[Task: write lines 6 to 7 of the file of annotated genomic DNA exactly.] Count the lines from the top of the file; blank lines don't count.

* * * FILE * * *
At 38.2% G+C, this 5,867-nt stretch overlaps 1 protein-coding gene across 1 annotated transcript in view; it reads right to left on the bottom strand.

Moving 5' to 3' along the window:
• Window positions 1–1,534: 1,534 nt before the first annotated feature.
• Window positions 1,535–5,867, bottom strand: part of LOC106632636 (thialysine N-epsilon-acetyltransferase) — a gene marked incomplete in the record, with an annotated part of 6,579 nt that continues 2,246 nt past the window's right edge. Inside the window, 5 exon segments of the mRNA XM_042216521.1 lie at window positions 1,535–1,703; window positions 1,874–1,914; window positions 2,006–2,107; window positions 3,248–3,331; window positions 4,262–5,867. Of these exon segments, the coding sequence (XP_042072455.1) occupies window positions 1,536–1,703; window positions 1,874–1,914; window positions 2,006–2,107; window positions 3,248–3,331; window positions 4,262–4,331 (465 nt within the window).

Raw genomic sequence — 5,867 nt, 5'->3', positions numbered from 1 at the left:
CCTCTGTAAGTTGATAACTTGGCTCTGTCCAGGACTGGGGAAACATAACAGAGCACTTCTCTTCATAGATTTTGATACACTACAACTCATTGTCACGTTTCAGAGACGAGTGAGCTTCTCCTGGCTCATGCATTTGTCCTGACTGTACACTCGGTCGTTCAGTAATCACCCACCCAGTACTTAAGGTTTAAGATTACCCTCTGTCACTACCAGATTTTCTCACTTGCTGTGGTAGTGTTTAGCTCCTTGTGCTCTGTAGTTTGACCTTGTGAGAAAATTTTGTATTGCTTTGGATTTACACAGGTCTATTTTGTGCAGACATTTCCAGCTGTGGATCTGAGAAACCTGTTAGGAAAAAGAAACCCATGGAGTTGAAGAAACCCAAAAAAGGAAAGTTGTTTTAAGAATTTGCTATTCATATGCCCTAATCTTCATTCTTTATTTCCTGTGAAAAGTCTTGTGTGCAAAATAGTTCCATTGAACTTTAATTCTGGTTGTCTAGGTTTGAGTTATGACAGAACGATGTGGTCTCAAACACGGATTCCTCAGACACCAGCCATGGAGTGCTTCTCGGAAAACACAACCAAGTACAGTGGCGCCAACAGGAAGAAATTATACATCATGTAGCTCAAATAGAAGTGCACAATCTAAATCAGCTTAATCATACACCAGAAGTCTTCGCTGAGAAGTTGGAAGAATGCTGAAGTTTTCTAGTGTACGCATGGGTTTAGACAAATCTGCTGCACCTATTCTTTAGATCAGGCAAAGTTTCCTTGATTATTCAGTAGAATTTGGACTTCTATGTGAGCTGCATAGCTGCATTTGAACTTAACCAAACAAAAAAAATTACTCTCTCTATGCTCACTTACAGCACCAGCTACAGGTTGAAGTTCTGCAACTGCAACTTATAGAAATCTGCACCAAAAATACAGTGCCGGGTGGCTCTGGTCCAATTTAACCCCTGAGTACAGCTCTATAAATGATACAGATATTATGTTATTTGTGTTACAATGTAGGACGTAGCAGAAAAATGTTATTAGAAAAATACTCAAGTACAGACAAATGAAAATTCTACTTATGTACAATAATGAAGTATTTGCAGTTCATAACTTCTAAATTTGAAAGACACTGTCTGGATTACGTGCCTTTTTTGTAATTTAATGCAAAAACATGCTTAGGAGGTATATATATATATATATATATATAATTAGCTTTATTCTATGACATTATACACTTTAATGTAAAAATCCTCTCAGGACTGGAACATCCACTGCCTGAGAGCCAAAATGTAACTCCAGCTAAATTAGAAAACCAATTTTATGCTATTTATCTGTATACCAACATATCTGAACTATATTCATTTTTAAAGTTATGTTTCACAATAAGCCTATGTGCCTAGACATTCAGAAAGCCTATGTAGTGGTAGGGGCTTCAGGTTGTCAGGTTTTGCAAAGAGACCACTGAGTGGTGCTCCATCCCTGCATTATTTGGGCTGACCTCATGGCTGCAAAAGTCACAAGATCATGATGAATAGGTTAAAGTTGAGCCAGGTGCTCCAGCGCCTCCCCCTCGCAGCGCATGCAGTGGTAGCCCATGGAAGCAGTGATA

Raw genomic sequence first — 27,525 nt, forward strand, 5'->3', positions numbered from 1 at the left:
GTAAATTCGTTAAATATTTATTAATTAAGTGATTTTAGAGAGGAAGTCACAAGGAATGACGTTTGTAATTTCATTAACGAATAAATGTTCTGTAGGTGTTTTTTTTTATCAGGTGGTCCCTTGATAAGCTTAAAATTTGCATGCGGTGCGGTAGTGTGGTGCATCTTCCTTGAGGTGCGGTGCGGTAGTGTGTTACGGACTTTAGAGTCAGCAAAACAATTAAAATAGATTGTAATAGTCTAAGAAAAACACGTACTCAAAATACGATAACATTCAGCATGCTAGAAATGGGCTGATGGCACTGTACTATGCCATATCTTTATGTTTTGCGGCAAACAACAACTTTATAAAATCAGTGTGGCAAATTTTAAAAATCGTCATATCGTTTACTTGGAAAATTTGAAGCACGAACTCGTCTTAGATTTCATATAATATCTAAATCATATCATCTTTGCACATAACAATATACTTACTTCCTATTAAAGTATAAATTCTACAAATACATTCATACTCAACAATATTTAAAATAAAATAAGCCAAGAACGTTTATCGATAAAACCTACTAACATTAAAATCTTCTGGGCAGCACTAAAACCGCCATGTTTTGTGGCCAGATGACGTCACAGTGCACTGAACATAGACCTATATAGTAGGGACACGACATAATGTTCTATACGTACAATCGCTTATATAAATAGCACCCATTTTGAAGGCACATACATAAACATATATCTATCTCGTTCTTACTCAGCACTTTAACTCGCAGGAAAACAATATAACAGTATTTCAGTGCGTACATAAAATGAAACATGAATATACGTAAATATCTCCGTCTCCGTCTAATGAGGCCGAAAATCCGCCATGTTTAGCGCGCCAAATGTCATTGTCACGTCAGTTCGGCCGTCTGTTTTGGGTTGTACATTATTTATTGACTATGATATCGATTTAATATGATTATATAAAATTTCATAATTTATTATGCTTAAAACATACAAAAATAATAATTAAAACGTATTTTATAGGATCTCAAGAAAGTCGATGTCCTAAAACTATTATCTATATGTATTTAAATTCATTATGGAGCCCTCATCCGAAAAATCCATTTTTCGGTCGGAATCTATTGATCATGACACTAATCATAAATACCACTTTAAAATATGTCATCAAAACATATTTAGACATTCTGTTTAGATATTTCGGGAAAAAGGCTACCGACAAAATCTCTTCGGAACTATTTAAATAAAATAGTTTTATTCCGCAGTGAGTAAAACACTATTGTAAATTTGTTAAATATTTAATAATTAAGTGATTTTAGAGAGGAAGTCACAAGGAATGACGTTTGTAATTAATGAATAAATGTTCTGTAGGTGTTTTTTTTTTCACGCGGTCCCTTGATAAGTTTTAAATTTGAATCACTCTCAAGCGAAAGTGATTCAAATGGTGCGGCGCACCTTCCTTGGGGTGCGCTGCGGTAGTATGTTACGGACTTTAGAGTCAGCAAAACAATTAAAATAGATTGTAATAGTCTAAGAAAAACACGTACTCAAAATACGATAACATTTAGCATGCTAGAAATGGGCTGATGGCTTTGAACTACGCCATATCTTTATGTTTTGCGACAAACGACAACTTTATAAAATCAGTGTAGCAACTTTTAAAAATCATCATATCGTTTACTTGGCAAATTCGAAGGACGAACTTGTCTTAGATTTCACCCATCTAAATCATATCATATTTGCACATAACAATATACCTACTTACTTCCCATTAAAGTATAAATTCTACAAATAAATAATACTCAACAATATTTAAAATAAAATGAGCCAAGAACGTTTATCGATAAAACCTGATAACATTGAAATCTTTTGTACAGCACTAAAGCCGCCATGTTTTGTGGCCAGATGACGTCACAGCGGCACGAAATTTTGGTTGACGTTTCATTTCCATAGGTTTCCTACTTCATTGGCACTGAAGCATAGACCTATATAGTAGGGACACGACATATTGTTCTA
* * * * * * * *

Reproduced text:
CCTCTGTAAGTTGATAACTTGGCTCTGTCCAGGACTGGGGAAACATAACAGAGCACTTCTCTTCATAGATTTTGATACACTACAACTCATTGTCACGTTTCAGAGACGAGTGAGCTTCTCCTGGCTCATGCATTTGTCCTGACTGTACACTCGGTCGTTCAGTAATCACCCACCCAGTACTTAAGGTTTAAGATTACCCTCTGTCACTACCAGATTTTCTCACTTGCTGTGGTAGTGTTTAGCTCCTTGTGCTCTGTAGTTTGACCTTGTGAGAAAATTTTGTATTGCTTTGGATTTACACAGGTCTATTTTGTGCAGACATTTCCAGCTGTGGATCTGAGAAACCTGTTAGGAAAAAGAAACCCATGGAGTTGAAGAAACCCAAAAAAGGAAAGTTGTTTTAAGAATTTGCTATTCATATGCCCTAATCTTCATTCTTTATTTCCTGTGAAAAGTCTTGTGTGCAAAATAGTTCCATTGAACTTTAATTCTGGTTGTCTAGGTTTGAGTTATGACAGAACGATGTGGTCTCAAACACGGATTCCTCAGACACCAGCCATGGAGTGCTTCTCGGAAAACACAACCAAGTACAGTGGCGCCAACAGGAAGAAATTATACATCATGTAGCTCAAATAGAAGTGCACAATCTAAATCAGCTTAATCATACACCAGAAGTCTTCGCTGAGAAGTTGGAAGAATGCTGAAGTTTTCTAGTGTACGCATGGGTTTAGACAAATCTGCTGCACCTATTCTTTAGATCAGGCAAAGTTTCCTTGATTATTCAGTAGAATTTGGACTTCTATGTGAGCTGCATAGCTGCATTTGAACTTAACCAAACAAAAAAAATTACTCTCTCTATGCTCACTTACAGCACCAGCTACAGGTTGAAGTTCTGCAACTGCAACTTATAGAAATCTGCACCAAAAATACAGTGCCGGGTGGCTCTGGTCCAATTTAACCCCTGAGTACAGCTCTATAAATGATACAGATATTATGTTATTTGTGTTACAATGTAGGACGTAGCAGAAAAATGTTATTAGAAAAATACTCAAGTACAGACAAATGAAAATTCTACTTATGTACAATAATGAAGTATTTGCAGTTCATAACTTCTAAATTTGAAAGACACTGTCTGGATTACGTGCCTTTTTTGTAATTTAATGCAAAAACATGCTTAGGAGGTATATATATATATATATATATATAATTAGCTTTATTCTATGACATTATACACTTTAATGTAAAAATCCTCTCAGGACTGGAACATCCACTGCCTGAGAGCCAAAATGTAACTCCAGCTAAATTAGAAAACCAATTTTATGCTATTTATCTGTATACCAACATATCTGAACTATATTCATTTTTAAAGTTATGTTTCACAATAAGCCTATGTGCCTAGACATTCAGAAAGCCTATGTAGTGGTAGGGGCTTCAGGTTGTCAGGTTTTGCAAAGAGACCACTGAGTGGTGCTCCATCCCTGCATTATTTGGGCTGACCTCATGGCTGCAAAAGTCACAAGATCATGATGAATAGGTTAAAGTTGAGCCAGGTGCTCCAGCGCCTCCCCCTCGCAGCGCATGCAGTGGTAGCCCATGGAAGCAGTGATA

Raw genomic sequence first — 27,525 nt, forward strand, 5'->3', positions numbered from 1 at the left: